The process of writing and completing your first manuscript as an aspiring writer usually comes with loads of worries and anxieties, which is entirely normal.
Even after completing their first draft, many aspiring writers stay up late at night as endless questions and doubts run through their minds. If this sounds familiar, then you have come to the right place.
Let us talk about the top three things that you will want to worry about and not worry about for your first book.
You Need to Focus on Writing a Compelling Story
You need to have a compelling story – this is specifically true if you want to become a traditionally published author. Literary agents and editors tend to be extremely picky with the books they choose to work on. The underlying reason is that they are taking a significant financial risk in pursuing your book.
Literary agents at traditional book publishing houses don’t know how many copies your book will sell before they put it into the market. They just don’t know how your potential readers are going to react, which implies that they have to start thinking about how your book will fit into the market before they even agree to work with you.
With that said, if you have a really well-written story but it really doesn’t bring anything new to the genre and seems to repeat tropes that have already been used. They would be less likely to want to work with you because that market is already too saturated with that type of story.
You will want to understand what literary agents are looking for – they are looking for a story that brings something new to the table. This aspect doesn’t necessarily mean that every part of your book has to be completely unique.
You might still employ a structure you have seen in other books, such as having a police officer investigating a murder case. But – between how the story is told or a major plot twist or the characters – something needs to be there to set your book aside from everything else already on the shelves.
Now, you know why a compelling story can become one of its key selling points. With that said it might be a good idea to start thinking about how your book can be and should be different from other similar books.
However, you wouldn’t want to overstress it. If you are struggling to develop an idea that would make your novel stand out in your chosen genre, it would be a good idea to work with a professional beta reader or editor.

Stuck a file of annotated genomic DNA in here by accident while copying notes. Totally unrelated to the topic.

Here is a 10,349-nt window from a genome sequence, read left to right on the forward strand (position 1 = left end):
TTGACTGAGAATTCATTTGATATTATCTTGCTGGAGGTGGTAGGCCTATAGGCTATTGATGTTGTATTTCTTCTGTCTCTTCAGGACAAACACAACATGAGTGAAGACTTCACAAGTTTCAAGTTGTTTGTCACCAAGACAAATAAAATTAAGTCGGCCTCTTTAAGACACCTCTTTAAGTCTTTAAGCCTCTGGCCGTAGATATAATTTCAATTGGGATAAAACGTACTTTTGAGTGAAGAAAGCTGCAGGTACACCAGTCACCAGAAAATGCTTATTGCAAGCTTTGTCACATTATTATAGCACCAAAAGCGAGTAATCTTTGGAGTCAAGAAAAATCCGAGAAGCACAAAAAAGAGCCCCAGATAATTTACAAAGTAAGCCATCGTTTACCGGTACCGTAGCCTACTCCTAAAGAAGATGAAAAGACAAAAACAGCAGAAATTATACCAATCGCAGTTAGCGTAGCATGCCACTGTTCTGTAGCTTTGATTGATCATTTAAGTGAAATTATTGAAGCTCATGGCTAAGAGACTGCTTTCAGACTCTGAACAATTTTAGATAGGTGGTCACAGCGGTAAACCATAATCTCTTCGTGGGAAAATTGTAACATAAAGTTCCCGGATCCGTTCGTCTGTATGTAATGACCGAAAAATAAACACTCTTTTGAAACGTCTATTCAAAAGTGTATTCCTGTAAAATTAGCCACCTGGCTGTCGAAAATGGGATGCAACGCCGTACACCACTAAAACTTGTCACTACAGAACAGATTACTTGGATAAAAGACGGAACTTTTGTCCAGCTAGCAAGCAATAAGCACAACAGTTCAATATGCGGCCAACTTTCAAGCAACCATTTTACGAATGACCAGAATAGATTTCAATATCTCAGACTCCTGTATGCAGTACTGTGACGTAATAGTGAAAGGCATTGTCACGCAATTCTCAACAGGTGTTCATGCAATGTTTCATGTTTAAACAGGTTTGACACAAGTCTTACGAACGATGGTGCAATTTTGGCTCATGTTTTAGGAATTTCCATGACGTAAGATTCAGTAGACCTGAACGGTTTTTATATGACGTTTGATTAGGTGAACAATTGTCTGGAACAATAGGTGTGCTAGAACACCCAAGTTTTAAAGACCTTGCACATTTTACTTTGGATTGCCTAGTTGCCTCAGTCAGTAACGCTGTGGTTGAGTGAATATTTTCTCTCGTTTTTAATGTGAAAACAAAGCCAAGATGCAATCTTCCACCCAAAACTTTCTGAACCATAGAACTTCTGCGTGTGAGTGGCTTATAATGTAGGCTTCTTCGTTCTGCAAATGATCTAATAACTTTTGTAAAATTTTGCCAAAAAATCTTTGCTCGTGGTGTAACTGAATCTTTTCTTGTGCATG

A professional editor or a beta reader knows how to bring that critical third-party perspective to the story and help aspiring authors see things in the manuscript that they may be too close to see for themselves.
Don’t Worry About Formatting
While writing your manuscript, you naturally adopt certain formatting techniques, such as numbering each chapter or using line breaks when changing between sections. Sometimes. Aspiring writers get really hung up on the formatting elements.
It is worse when they are perfectionists and love to ensure that every detail is spot on – including things such as the Oxford comma, a century-old debate amongst writers and grammarians.
The Oxford comma isn’t exactly the same as your standard comma despite requiring you to press the same key on the keyboard. What makes a comma an Oxford comma is its position, and if you are a perfectionist, you might be spending loads of time on the positioning of the comma while writing the first draft of your book.
Nonetheless, a professional editor will help you solve grammar problems. As far as your formatting is concerned, whatever composition you choose – everything is valid. Some prefer to number their chapters – others will have no chapter headings at all.
In the end, it comes down to what works best for your narrative. Whatever you defaulted to during the writing process is likely going to be what you stick with. As the writer, you will probably be choosing a formatting style that flows most naturally for your book.
Now, this is also the area where if you end up opting for traditional publication, the production team will step in to help you format the pages in a way that they look clean and appealing when they are printed. So, while writing the first draft, you shouldn’t worry about whether you use three dashes for your line breaks.
Don’t Fret Over the Final Outcome
When we ask you not to worry about the final outcome of the book that you are writing, we are mainly referring to your potential reader’s reactions. This kind of worry usually comes after completing and publishing your novel.
This aspect speaks to your mindset at an essential juncture in the novel writing process. Up to the point of publication, there is a great possibility that your book has had just one reader – the beta reader – but the ultimate goal is to publish your book and bring it in front of your audience.
Now the very thought that you will be placing your book in other people’s hands can be incredibly nerve-wracking. After all, you have put endless hours, tears, and effort into this project, and you hope that all those efforts have translated into the compelling story that you originally dreamt up.
At this point, shifting your mindset from being worried about how the world will perceive your book and what readers might think to embrace their feedback is essential. Now, it is entirely natural for you to feel both – anxious about sharing your novel – and – open to receiving feedback.
But – harboring the fear that potential readers will dislike your book is what potentially keeps writers from sharing their manuscripts at all. And if you look at it rationally, you will see that not sharing your manuscript is the worst possible thing that you can do for yourself at this point of the book-writing process.